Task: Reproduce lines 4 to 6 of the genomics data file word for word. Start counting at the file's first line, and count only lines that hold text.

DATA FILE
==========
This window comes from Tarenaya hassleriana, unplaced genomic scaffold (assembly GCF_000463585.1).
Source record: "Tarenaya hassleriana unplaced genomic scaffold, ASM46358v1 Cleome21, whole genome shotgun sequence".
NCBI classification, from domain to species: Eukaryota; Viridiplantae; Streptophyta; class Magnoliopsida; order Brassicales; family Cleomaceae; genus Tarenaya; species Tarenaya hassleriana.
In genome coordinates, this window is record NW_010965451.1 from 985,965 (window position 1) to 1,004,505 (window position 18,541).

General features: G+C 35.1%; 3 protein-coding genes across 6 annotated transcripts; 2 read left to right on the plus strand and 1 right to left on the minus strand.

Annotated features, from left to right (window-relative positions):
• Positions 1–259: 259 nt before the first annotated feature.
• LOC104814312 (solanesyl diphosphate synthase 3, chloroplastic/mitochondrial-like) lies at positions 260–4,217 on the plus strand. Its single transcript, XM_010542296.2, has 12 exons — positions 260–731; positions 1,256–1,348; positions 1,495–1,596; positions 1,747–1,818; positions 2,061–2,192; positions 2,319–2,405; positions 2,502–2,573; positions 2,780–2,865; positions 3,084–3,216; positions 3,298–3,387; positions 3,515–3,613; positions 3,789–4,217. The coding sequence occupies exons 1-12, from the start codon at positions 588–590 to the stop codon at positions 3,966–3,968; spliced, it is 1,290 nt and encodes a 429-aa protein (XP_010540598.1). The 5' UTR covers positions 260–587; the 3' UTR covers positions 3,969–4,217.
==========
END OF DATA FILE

In genome coordinates, this window is record NW_010965451.1 from 985,965 (window position 1) to 1,004,505 (window position 18,541).

General features: G+C 35.1%; 3 protein-coding genes across 6 annotated transcripts; 2 read left to right on the plus strand and 1 right to left on the minus strand.

Annotated features, from left to right (window-relative positions):